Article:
The paper "Fall Protection Program Related To Scaffolds" is an excellent example of a research proposal on human resources. The BLS (Bureau of Labor Statistics) recapitulates that America loses more than 750 construction workers annually with 35% of the fatalities resulting from hazards associated with working from or underneath outrigger, window jack, ladder jack, platform, catenary and bricklayers scaffolds (Oregon, 2013). Developing and implementing a suitable fall protection plan will inexorably plummet deaths and injuries in the construction industry and guarantee that construction workers operate in a safe environment. Case summary A painter falls from scaffolds while working on the walls of Marinablue building in Miami, 10 feet above the ground.
The worker died while workers who were bricklaying beneath the scaffold sustained sombre injuries. Falls in the construction industry Between 2008 and 2013, 25% of the disastrous falls in the construction sector were from roofs, scaffolding contributed to 18%, ladders 16% while structural steel and girders contributed to 8% (Gagnet, 2000). The remaining 25% of lethal falls were falls from aerial lifts, nonmoving trucks and existing floor openings.
Common scaffoldings in the construction industry Supported scaffolding; is the most cost-effective, safest and convenient. Reduces falls risks by 65% (Keller, 2013). Swing stage or suspended scaffolding; used where it is impractical to construct a base. Increases risks of falls by approximately seventy-two per cent (Keller, 2013). Rolling scaffolding; slightly supported but uses caster style wheels that permit its movement. Shrinks fall risks by 43.25%(Keller, 2013). Causative factors Bad scaffold construction and poorly placed and anchored toeboards (Design defects); the 2x10 plank scaffolds were poorly laid increasing the peril of collapsing while the constructors beneath it were unaware of the predominant vulnerabilities (Baldwin, 2002).
Poor fall arrest systems; the scaffold was not attached to the horizontal or vertical lifeline by use of resilient lanyards. Unprotected sides; according to Gagnet (2000), guardrails should be placed at all sides and ends of the platform before erecting the scaffold and detached only when dismantling or after dismantling the scaffold. Fall protection program Correctly construct scaffolds using tough materials and notify all constructors about its existence as well as earmarking the platform (HSIAO, 2003).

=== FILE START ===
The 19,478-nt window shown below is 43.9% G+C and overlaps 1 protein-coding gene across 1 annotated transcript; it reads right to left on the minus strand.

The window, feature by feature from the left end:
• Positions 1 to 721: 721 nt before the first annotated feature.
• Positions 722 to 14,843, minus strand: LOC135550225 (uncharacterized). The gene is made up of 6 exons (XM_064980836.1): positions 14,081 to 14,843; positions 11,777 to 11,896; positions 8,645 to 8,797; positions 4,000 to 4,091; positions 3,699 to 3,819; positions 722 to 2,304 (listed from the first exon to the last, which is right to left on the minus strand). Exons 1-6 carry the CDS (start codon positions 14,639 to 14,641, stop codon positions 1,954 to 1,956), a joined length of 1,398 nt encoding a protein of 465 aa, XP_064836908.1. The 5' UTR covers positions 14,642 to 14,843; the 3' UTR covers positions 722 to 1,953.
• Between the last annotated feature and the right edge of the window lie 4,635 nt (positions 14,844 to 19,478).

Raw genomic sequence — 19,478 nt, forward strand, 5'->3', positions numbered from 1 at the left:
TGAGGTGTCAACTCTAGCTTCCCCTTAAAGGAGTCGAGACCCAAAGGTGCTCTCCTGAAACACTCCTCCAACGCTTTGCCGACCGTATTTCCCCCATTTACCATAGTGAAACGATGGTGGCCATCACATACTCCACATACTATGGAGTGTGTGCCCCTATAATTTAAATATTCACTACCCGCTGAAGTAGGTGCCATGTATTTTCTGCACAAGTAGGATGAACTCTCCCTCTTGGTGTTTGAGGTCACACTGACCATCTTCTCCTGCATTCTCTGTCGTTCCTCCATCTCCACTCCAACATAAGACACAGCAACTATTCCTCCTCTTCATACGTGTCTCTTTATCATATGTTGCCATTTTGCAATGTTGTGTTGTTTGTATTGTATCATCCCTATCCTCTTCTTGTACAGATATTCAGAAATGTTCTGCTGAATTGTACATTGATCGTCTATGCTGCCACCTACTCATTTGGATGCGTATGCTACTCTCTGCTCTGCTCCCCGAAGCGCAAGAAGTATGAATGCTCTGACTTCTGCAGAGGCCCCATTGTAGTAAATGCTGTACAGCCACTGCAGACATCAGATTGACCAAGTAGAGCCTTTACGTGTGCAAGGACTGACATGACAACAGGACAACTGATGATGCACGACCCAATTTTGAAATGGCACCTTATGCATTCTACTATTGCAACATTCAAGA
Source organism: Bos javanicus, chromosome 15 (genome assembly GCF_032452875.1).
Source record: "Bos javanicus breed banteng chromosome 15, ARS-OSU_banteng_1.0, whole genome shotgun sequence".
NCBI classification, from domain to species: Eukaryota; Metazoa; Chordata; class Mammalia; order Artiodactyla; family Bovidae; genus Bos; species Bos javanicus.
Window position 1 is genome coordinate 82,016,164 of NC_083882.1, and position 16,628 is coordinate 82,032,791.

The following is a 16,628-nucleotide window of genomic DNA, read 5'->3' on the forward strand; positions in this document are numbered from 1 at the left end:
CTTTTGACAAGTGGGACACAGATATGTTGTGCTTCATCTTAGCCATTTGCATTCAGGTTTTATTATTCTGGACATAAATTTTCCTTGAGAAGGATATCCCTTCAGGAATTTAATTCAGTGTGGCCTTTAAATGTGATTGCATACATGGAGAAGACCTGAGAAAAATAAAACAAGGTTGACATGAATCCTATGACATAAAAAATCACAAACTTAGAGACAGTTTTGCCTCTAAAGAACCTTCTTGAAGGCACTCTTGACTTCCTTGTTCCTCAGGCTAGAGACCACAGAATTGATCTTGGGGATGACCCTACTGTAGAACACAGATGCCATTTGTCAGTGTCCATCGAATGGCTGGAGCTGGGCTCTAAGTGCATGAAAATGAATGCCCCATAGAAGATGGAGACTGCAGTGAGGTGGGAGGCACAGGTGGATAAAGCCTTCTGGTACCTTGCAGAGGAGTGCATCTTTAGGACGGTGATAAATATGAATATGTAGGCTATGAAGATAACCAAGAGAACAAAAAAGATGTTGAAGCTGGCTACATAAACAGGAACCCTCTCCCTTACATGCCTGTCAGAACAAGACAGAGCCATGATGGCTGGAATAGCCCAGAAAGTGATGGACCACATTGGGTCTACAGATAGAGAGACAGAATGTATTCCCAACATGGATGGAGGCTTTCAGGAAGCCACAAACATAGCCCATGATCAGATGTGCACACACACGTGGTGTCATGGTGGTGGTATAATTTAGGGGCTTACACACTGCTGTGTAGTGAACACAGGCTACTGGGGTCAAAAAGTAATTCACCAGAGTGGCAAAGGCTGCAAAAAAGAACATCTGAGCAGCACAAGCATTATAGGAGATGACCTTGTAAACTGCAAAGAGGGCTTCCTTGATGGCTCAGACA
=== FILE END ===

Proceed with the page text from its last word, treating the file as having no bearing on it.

Erecting toeboards along all edges of the scaffold and barricade the area under the scaffolds- tensile strength of approximately 5000+ pounds (Ohdo et al. , 2011). To safeguard the constructors working below the scaffolds, “ use panelling or screening erected from the toeboard or platform to the top of the guardrail to prevent falling objects” (Ohdo et al. , 2011). Constructors working from the scaffolds or the surrounding areas should wear hard hats that will barricade any injuries caused by falling objects (Ziebell et al. , 2002).
Properly fitting fall arrest harness inevitably reduces injuries that can be sustained when a worker falls from scaffolds. Conclusion Avoidable deaths are depriving the construction industry unconstrained talents and capabilities due to the negligence of contractors and constructors (HSIAO, 2003). Having an appropriate program aimed at reducing scaffold associated falls substantively reduces the risk of acceleration and impact injuries. Proper fall protection program moderates traumatic occupational deaths resulting from falling from scaffolds. Employees should not risk the health of workers as they strive to minimize the huge costs associated with building and construction.
Baldwin, R. (2002). Innovative Solutions to Difficult Industrial Construction Fall Protection Situations.
Cal/OSHA Consultation Services (Calif.). (2001). Fall protection for the construction industry: Summary packet. Sacramento: Dept. of Industrial Relations, Education and Training. Retrieved from http://osha4you.com/Portals/0/Cal%20OSHA%20Fall%20Protection%20Guide.pdf
DEPARTMENT OF LABOR WASHINGTON DC OCCUPATIONAL SAFETY AND HEALTH ADMINISTRATION.(2001). A Guide to Scaffold Use in the Construction Industry.
Gagnet, C. S. (2000). Fall Protection and Scaffolding Safety: An Illustrated Guide. Lanham: Government Institutes.
HSIAO, H., BRADTMILLER, B., & WHITESTONE, J. (2003). Sizing and fit of fall-protection harnesses. Ergonomics.
Leonard, D., Sanger, J., Santoro, J., LeGrand, A., Bosco, A., Lee, D., & Black, M. (n.d.).Fall Protection in Construction Environments. Durham, NC.
Ohdo, K., Hino, Y., Takanashi, S., Takahashi, H., &Toyosawa, Y. (2011). Study on Fall Protection from Scaffolds by Scaffold Sheeting During Construction. Procedia Engineering. doi:10.1016/j.proeng.2011.07.274
Oregon. (2013). Fall protection in the construction industry. Salem, Or: Oregon OSHA.
OSHA's Fall Prevention Campaign.(2013). http://worldcat.org/oclc/855502966:##:Gagnet, C. S. P. G. D. (2000). Fall Protection and Scaffolding Safety: An Illustrated Guide. Lanham: Government Institutes. Retrieved from https://www.osha.gov/pls/oshaweb/owadisp.show_document?p_table=standards&p_id=10927
Ziebell, R., Pace, M., & J.J. Keller & Associates, Inc. (2002).Fall protection for construction. Neenah, WI: J.J. Keller & Associates.
Keller, J. J. (2013). J.J. Keller's Construction Toolbox Talks. Neenah: J.J. Keller & Associates, Inc.